4155-private-roy-allison-clark-image19.jpeg
Pte Roy A. Clark (1895-1916)
Australian War Memorial Collection H06248

Roy Allison CLARK

Regimental Number
4155
Rank
Private
War Service
Egypt and Western Front
Prior Military Service
Citizen Military Forces
Enlistment
20 Aug 1915 at Warwick Farm, NSW
Embarkation
20 Dec 1915 from Sydney, NSW, on the HMAT A60 Aeneas
Next of Kin
Father - Mr W. A. Clark, Terminus St, Liverpool, New South Wales
Date & Place of Birth
22 Jan 1895, Jerilderie, NSW
Parents
Hannah Eliza (nee THOMAS) and William Allison CLARK
Marital Status
Single
Siblings
None, only child
Occupation
Jeweller
Physical Description
5 feet 4 3/4 inches, 113 pounds (164.5cm, 51.3kg)
Eyes brown, Hair dark brown, Complexion pale
Religion
Presbyterian
Fate
Killed in Action, 20 Jul 1916, Fromelles, France. On German Death List - aged 21
Place of Burial
No known grave
Commemorated
V.C. Corner, (Panel 10), Australian Cemetery Memorial, Fromelles, France
Positively Identified
No

Roy Allison Clark - Known unto God.

roy-allison-clark-known-unto-g-image3.jpeg
Roy Clark
source Australian War Memorial Collections H06248

The Sydney Morning Herald – 12 August 1916 :

“Private Roy Allison Clark, only son of Mr. W. A. Clark, of High-street, Liverpool, is reported missing in France. Clark was 21 years of age, and previous to enlisting was employed by Mr. W. Kerr, jeweller, George-street, Sydney. He was a prominent member of the Liverpool Bicycle Club, and left for the front in December last.”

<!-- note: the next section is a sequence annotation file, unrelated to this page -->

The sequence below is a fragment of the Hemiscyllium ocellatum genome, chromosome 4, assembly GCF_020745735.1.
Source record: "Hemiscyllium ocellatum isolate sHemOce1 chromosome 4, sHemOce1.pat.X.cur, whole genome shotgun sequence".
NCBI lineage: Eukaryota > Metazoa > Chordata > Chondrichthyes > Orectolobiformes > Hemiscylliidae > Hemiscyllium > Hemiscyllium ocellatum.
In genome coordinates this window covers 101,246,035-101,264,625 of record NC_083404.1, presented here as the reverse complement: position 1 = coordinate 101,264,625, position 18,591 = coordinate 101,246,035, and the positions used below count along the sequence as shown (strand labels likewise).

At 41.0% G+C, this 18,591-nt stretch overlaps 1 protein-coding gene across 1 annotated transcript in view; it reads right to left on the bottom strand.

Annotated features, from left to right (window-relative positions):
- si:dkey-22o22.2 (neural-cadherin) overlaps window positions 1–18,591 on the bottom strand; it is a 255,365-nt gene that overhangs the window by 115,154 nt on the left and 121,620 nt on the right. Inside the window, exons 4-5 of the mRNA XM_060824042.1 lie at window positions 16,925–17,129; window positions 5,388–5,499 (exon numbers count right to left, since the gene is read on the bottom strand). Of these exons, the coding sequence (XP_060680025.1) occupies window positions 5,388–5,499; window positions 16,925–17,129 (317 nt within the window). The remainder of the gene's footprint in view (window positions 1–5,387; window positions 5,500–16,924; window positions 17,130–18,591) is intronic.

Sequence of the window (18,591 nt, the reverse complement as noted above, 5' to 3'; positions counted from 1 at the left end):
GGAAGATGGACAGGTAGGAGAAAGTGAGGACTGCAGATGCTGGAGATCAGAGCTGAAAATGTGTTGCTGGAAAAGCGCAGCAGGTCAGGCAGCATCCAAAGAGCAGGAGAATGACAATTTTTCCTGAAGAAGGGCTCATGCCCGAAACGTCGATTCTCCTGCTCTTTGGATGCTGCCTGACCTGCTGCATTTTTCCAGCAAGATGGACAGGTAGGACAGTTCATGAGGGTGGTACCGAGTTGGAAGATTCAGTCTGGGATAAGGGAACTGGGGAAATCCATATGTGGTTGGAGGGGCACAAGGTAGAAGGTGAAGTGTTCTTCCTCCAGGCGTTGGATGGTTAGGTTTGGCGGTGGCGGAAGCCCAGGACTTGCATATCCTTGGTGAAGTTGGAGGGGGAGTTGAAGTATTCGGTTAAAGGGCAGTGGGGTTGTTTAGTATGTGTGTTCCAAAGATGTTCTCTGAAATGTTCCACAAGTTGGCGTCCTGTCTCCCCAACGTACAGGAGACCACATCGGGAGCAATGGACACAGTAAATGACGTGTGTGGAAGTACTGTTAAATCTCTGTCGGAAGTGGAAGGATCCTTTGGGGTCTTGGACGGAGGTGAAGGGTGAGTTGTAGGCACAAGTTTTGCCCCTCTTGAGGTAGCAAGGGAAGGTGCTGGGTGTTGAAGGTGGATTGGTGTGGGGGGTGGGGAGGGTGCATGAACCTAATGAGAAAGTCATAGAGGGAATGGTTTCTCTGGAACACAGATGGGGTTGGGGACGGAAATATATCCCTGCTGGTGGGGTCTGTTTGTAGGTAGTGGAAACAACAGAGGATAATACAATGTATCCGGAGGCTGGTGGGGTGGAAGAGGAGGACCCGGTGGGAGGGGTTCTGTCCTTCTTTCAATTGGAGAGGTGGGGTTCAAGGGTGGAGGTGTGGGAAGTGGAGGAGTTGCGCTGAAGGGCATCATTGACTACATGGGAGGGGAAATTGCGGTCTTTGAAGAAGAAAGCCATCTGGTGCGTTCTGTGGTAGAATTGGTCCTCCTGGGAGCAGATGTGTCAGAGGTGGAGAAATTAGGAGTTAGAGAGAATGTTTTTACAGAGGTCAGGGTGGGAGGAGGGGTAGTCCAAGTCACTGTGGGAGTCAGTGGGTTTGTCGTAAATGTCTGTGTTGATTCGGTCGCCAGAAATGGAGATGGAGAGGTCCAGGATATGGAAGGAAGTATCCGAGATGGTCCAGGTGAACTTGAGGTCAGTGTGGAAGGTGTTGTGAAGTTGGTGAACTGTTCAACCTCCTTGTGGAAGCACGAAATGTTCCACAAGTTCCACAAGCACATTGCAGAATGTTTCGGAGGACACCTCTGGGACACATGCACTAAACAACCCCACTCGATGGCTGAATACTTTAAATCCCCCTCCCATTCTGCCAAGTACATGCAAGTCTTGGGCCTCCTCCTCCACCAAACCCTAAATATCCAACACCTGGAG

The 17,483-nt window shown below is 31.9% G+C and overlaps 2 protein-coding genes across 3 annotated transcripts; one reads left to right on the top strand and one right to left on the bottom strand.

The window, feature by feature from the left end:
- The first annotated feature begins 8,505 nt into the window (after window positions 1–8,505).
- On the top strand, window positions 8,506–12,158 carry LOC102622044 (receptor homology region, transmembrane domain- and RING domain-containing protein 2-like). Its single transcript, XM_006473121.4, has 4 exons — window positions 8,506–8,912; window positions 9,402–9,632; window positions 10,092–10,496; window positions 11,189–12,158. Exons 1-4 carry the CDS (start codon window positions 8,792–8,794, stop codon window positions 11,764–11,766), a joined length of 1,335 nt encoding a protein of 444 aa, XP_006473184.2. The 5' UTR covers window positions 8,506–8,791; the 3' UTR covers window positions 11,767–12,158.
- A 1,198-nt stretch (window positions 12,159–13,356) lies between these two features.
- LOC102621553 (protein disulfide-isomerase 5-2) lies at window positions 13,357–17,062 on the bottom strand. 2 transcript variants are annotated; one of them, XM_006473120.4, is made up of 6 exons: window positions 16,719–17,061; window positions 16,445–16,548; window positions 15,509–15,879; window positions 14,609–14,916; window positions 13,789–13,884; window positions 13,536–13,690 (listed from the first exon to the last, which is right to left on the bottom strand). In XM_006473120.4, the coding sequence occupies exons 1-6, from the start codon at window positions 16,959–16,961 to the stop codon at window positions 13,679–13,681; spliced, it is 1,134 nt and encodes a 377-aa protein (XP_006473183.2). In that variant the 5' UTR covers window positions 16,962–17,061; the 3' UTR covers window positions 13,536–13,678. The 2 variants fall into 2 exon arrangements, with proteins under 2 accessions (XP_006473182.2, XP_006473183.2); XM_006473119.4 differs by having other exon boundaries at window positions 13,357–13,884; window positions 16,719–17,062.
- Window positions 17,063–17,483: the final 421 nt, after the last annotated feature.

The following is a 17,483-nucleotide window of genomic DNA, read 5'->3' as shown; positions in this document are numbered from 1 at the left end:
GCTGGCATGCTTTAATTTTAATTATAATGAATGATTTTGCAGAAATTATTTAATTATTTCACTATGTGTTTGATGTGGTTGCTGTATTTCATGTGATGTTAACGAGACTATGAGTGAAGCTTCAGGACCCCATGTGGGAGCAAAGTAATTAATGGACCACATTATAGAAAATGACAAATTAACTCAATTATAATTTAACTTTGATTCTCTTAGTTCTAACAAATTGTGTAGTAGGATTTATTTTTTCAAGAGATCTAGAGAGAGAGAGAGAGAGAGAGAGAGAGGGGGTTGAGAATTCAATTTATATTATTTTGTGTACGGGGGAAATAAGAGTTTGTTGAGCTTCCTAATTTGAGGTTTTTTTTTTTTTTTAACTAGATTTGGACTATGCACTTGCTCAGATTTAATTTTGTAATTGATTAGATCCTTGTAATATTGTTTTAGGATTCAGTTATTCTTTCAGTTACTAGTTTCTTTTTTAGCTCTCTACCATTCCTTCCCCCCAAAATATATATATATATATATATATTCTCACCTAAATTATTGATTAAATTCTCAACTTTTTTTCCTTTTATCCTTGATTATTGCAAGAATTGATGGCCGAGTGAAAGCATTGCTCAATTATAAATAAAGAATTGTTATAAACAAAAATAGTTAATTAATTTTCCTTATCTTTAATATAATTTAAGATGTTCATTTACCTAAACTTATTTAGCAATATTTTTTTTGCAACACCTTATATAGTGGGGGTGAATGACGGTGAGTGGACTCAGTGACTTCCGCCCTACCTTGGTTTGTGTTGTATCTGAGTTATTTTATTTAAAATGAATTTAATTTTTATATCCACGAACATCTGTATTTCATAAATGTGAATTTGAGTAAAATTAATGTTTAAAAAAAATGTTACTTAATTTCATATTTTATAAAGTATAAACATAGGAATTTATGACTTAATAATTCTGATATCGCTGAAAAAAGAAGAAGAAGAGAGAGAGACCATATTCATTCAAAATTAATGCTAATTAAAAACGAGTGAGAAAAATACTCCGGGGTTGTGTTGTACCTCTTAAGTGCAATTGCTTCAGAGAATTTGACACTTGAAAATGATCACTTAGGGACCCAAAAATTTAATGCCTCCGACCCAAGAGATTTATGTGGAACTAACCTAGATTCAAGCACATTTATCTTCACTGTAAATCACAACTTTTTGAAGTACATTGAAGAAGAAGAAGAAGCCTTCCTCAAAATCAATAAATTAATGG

Source: WAR CASUALTIES. (1916, August 12). The Sydney Morning Herald (NSW: 1842 - 1954), p. 14. Retrieved May 1, 2020, from http://nla.gov.au/nla.news-article15678385

The Sydney Morning Herald – 23 December 1916 :

“PRIVATE ROY CLARK. Mr. and Mrs. W. A. Clark, of Enfield and late of Liverpool, have been notified that their only child, Roy Allison Clark, who was reported missing for some months, was killed in action on July 20 last. Private Clark left this State 12 months ago. “

Source: WAR CASUALTIES. (1916, December 23). The Sydney Morning Herald (NSW: 1842 - 1954), p. 12. Retrieved May 1, 2020, from http://nla.gov.au/nla.news-article15674114

Roy was reported missing on 20 July 1916 after the 54th Battalion in which he served launched a diversionary attack at Fromelles and suffered heavy losses.

The German death list included Roy’s name and German authorities reported his death as occurring on about 19th July in the neighbourhood of Fromelles. They returned his pay book and identity disc to AIF authorities through established intelligence and Red Cross channels. His identity disc was later returned to his father as next of kin.

roy-allison-clark-known-unto-g-image4.jpeg
Part of the German records passed on to British authorities in relation to Private Roy Clark’s paybook
source NAA B2455, Clark RA, page 24, 29

In an enquiry as to his fate, an unofficial report that Roy had returned to his battalion was found to be incorrect. An eyewitness, Private James A. Whitney 4725, gave evidence that:

"He was killed close to me, blown to pieces at Levantie at 9 a.m. on 20th July. He was small, dark, about 20."

AWM, Australian Red Cross Wounded and Missing File, page 6

It was officially ruled that Private Roy Clark had been killed in action on 20th July 1916.